It's a showroom; you're supposed to show the best. Ugh.

  • PRO
    last month

    MreenS:


    Don't forget, like DuPont, Corian's manufacturer, every single estone manufacturer requires the use of trivets as does the Natural Stone Institute, essentially and practically making them equal in the heat -resistance department.

  • last month

    Yes, thank you for all the information. Can you tell me if the finish affects Corian's ability to resist stains? Is one better than the other? Matte vs semi-gloss for example --

  • last month

    I have difficulty imagining anything causing a stain in Corian unless it was also capable of chemically attacking Plexiglass/Lucite. Some soap products might have aggressive chemicals and cause a stain if left in contact for days -- say under a soap dispenser. Food attacked by fungus or bacteria could conceivably develop some chemical reaction that would be stain like. If such a stain occurs, light sanding with very fine paper would likely remove it.

    My guess is that matte is rougher than semi-gloss, so "stuff" might more easily remain with light cleaning. Technically, that wouldn't be a stain but a imperfect cleaning. Again, a real stain requires an actual attack of the plastic binding the powdered sapphire filler. Nothing you have will affect the powdered sapphire. There is one other material potentially present, the colorant in the plastic. It might be susceptible to color shift if chemically attacked.

  • last month

    Yes, thank you -- that realization and the repairability is what has me taking a strong look at Corian.

  • last month

    A matte finish will be the easiest to maintain. Any "stains" can be removed with mild abrasive cleaners like soft scrub, Comet or Ajax. Using a fine Scotch-Brite pad daily will keep the matte finish it had when originally installed. The other semi-gloss and high gloss finishes look great on some of the colors and might be the best option but they require more care and work to bring back the gloss if scratched. Even with the matte finish the tops will take on a semi-gloss finish and you will not notice it until you clean up a spot. This just happens from cleaning, people touching the tops and daily use. If you do clean up a spot and see that it is dull you can bring down the rest of the top to the original finish or you can use soft scrub and a sponge to put a shine on the small spot you cleaned. If you have had Corian or have it already you will see that it is a great choice for countertops if you have a lot of seams and the integral sinks can not be beat.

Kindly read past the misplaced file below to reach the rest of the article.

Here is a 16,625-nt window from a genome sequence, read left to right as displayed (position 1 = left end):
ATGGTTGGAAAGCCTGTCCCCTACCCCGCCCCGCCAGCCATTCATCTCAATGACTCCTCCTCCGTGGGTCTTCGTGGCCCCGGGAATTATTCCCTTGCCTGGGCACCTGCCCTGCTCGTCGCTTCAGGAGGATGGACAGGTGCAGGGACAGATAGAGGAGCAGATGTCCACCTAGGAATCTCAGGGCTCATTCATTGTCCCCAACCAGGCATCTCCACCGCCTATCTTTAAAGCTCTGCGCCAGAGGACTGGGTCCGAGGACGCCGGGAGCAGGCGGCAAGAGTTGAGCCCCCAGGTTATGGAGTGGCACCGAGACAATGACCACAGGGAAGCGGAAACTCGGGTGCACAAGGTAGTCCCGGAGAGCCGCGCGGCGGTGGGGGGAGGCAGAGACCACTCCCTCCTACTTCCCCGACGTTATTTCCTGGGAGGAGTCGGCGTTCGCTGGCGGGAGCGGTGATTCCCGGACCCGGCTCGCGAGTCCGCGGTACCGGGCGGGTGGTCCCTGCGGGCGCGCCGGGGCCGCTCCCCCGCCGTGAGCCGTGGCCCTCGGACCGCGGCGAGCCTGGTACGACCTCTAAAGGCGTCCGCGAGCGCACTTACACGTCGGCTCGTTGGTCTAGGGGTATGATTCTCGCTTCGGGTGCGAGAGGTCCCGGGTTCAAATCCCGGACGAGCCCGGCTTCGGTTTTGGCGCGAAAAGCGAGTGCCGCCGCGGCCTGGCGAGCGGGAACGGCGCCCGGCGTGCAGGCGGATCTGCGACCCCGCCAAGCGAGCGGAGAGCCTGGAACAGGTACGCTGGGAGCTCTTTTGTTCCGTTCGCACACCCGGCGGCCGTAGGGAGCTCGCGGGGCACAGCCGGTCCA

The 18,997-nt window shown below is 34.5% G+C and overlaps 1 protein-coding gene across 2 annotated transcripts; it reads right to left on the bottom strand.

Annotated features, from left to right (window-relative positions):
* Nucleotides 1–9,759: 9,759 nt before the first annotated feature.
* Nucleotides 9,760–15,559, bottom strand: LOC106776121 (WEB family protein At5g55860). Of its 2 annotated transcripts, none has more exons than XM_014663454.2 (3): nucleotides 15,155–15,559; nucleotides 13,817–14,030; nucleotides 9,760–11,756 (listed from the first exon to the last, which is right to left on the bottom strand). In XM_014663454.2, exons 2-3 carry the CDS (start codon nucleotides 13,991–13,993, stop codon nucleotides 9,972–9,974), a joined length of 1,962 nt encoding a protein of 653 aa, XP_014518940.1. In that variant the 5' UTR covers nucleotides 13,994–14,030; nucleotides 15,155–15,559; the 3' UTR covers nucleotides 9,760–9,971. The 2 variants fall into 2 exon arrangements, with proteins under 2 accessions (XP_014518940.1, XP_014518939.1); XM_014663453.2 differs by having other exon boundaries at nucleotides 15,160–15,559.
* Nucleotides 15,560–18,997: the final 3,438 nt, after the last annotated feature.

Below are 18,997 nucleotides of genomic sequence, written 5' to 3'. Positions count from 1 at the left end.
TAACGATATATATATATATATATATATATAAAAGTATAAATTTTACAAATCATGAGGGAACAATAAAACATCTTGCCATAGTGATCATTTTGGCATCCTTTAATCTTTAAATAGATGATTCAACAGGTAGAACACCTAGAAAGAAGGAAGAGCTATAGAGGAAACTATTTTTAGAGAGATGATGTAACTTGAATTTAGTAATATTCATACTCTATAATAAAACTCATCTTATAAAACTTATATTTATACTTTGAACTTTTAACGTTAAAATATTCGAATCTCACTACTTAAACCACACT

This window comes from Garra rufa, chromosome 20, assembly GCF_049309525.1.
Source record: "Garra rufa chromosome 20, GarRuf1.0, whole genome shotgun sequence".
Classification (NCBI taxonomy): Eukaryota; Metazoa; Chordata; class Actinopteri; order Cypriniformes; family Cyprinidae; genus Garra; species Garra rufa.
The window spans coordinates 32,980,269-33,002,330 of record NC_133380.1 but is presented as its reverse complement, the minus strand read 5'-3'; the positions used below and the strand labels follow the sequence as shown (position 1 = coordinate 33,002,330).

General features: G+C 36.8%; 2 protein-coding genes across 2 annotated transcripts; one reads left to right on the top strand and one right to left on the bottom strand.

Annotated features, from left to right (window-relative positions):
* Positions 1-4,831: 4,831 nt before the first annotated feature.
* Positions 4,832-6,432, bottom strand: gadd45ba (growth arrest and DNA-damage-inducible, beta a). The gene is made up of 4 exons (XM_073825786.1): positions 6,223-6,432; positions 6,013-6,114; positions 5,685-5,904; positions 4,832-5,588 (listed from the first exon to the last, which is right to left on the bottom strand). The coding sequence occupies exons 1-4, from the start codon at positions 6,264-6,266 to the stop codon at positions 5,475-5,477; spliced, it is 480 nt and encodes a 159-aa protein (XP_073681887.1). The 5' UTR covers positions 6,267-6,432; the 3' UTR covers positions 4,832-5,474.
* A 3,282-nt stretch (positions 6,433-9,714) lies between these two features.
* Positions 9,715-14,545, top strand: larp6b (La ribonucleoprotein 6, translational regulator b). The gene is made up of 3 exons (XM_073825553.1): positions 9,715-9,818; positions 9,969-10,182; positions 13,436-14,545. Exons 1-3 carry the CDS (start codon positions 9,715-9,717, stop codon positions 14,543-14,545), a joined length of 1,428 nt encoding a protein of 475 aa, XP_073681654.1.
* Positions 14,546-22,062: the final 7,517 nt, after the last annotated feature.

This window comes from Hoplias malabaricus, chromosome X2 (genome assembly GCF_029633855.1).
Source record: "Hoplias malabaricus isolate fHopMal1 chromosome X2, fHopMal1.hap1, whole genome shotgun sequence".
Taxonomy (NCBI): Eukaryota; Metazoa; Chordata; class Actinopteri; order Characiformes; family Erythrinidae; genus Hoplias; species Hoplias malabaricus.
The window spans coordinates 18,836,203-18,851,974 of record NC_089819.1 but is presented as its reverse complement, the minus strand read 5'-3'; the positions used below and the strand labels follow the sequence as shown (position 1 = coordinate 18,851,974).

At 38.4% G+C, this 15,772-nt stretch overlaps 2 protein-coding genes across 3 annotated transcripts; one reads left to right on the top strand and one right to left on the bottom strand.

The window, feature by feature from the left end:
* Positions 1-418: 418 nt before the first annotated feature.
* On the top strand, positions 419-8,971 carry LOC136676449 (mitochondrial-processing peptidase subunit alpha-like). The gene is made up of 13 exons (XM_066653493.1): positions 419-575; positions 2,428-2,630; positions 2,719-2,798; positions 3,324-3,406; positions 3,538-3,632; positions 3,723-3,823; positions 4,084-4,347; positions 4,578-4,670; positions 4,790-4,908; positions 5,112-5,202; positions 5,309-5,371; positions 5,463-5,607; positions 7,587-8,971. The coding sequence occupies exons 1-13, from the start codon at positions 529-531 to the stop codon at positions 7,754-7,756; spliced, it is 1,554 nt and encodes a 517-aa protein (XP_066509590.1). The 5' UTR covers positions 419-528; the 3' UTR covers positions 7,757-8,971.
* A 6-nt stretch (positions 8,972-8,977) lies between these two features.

• last month

    Joseph, Firmly on team corian now, liking dune prima and witch hazel -- got to see an integrated sink today and loved it -- just can't be trusted with draining pasta, I'm afraid. Saw a post where you recommended a Karran edge integrated sink. I'm thinking it may be the best of both worlds -- do you still recommend that one and if so, how do I get ahold of one?

  • PRO
    last month

    You can pour hot pasta water into a Corian sink, just be sure to hit the disposal hole when you do.


    I do recommend the Karran 540 integrated stainless steel sink. It's beautiful and functional. Your fabricator would order it from Karran.






  • last month
    last modified: last month

    Thank you -- I appreciate your help so much. :)

  • last month

    I don't have a fabricator yet, but want to avoid any errors based on my own lack of experience. I have been reading here and trying to learn what to watch for -- plywood edges on cabinets, heat protection over dishwasher, etc.

    I see the sink is 40 lbs -- I would assume it requires some type of support?

  • PRO
    last month

    The Karran 540 weighs 25 lbs and requires no additional support.

  • last month

    Great! :) Must be I read it wrong.

  • last month

    With respect to the earlier mention of Wolf suggesting to not install flush in Corian but it's OK for engineered stone, there is one factor we haven't discussed -- coefficient of thermal expansion -- α. If the Corian has a higher α than estone, then a drop in-fit at room temperature might be more of a force fit at colder temperature then estone would be. Something might fracture. Higher α could be accommodated by having a larger gap.

    I have no data on these materials' coefficients of thermal expansion. In both materials some gap seems to be needed as it is unlikely the countertop material will have the same α as the cooktop's Ceran.

    A sufficiently precise gap all around could be filled by a push-in o-ring that was removable. Vaseline strikes me as a messy way to assure removal with silicone fill. As I recall there are (were) specialized pastes for avoiding silicone bonding having greater viscosity than Vaseline.